General Assembly Approves Bill to Make RIDOT Director RIPTA’s Board Chair
June 14, 2023
PROVIDENCE — The General Assembly passed a bill Tuesday night that would mandate structural changes to the Rhode Island Public Transit Authority’s governing board, including making the director of the Department of Transportation its chair.
The House passed its bill (H6495) June 13, 46-21; the Senate approved its version earlier this month.
In addition to installing the RIDOT director as RIPTA board chair, the bill, if signed, would increase the number of members from eight to nine and the quorum from four members to five.
The bill also states, “The governor shall achieve a diverse membership in the board and shall give due consideration to recommendations for nominations” from an assortment of Rhode Island groups, including the Amalgamated Transit Union.
Transit advocates had testified and held rallies against the bill because of the installment of RIDOT director as chair.
An initial version of the bill had called for RIPTA to become a part of RIDOT, which would have put RIDOT director Peter Alviti in charge of the agency, but that was scaled back last month to the current version.
Barry Schiller, a longtime transit advocate who sat on RIPTA’s board from 1995-99, told ecoRI News he supported increasing oversight of RIPTA but didn’t believe the requirement to place a RIDOT director in that position was the best way to accomplish that.
“The chair, in my opinion, should be someone whose government responsibility is primarily about transit,” Schiller said. “RIDOT is an intrinsically highway-oriented agency. I mean, just look at the amount of money that’s spent on highways. Transit would be like an afterthought.”
The chair also has important procedural power, running meetings and influencing the agenda.
“Most things are routine, and most of the time it will make no difference at all. But when there’s an occasional issue that comes up,” Schiller mentioned policy surrounding fares, state funding, and federal spending priorities. “Those are important things, and the chair would have a lot to do with setting the agenda and moving it along.”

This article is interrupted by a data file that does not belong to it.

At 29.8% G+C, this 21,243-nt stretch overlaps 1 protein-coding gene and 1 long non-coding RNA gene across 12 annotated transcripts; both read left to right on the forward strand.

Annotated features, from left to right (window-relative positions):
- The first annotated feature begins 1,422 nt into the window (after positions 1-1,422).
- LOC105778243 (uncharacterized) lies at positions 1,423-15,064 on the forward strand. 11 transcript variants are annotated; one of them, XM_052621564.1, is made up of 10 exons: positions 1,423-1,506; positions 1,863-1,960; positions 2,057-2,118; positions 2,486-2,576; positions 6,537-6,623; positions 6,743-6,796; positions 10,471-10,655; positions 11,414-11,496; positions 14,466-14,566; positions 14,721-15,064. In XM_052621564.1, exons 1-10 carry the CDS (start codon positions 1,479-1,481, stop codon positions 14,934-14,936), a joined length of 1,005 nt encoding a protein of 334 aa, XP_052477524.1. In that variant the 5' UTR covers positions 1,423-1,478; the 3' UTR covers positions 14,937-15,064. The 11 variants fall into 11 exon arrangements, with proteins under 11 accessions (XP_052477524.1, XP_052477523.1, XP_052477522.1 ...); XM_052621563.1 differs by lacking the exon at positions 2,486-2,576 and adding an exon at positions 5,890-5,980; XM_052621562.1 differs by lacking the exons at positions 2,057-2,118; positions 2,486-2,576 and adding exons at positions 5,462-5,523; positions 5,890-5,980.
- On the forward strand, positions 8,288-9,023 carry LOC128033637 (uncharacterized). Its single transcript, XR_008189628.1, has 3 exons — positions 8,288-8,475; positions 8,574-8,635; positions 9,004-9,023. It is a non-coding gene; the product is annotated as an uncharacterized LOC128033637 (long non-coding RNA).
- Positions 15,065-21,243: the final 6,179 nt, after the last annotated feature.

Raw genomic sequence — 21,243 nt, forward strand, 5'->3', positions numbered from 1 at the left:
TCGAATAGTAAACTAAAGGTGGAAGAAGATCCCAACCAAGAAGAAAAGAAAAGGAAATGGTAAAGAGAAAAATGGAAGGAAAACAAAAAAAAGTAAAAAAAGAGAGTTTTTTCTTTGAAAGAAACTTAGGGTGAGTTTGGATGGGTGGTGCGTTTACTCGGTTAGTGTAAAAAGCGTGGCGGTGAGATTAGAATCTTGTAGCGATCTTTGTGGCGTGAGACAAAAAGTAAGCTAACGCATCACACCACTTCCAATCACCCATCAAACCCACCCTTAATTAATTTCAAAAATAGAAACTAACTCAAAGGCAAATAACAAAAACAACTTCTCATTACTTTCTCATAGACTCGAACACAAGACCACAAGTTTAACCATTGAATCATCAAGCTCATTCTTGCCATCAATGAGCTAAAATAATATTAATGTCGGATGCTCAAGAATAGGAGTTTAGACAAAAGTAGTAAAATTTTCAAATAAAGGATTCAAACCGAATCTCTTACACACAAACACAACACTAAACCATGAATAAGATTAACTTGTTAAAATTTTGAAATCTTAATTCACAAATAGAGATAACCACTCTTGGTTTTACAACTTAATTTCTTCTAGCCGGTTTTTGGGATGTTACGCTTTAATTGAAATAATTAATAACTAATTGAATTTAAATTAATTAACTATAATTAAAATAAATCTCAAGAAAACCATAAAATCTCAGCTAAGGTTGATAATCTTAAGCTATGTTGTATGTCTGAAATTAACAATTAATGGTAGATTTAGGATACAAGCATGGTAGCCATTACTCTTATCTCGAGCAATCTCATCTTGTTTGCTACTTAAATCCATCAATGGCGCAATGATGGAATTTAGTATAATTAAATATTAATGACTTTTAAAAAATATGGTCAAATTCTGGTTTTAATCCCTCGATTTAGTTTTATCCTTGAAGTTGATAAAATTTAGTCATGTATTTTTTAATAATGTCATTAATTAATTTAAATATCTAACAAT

Schiller also noted the RIDOT director already has many responsibilities and adding chairmanship of the RIPTA board to the list is ill-advised. In testimony before the House Finance Committee last week, Schiller commented on the number of recent meeting absences by Alviti.
Alviti has missed 14 of the last 28 meetings, according to meeting minutes going back to January 2021. Alviti could not be reached for comment.
Still, Schiller said there were ways the bill and other changes to the board could make RIPTA better. The possibility of having a union representative who knows the ins and outs of the authority’s operation could prove helpful, he said.
Schiller also noted that when he was on the board there was an accounting specialist, which was an advantage when trying to understand complicated budget issues.
He also agrees with current board member Patrick Crowley, who supported the bill in its entirety, that the body needs better oversight.
Crowley told ecoRI News that installing the RIDOT director as chair “provides a better oversight than the status quo.”
RIPTA board members have “made some decisions, or not made decisions in some cases, to let the agency drive the agenda for public transportation in the state when it should be the board that is driving that agenda,” Crowley said.
He also said carrying out the state’s plans for public transit will require the collaboration of RIPTA and RIDOT to work on the system “writ large.”
“Having the two agencies completely siloed, it makes it harder, in my opinion, to accomplish the goals of the Transit Master Plan,” Crowley said.
Crowley said he couldn’t speak to Alviti’s frequent absences but did say that other members also miss meetings and that the board should discuss ways to make attending for the mostly volunteer group more feasible.
To those who didn’t support the passage of the bill, Crowley noted change is hard and sometimes messy.
“The status quo is clearly not working, so we’ve got to try something different,” he said. “If this doesn’t work, we’ll try something again in the future. That’s the beauty of having a democratic system.”
With the passage of bills in both the Senate and the House, the bill still needs to be signed before it becomes law.
If the bill is signed by the governor, it would take effect July 1.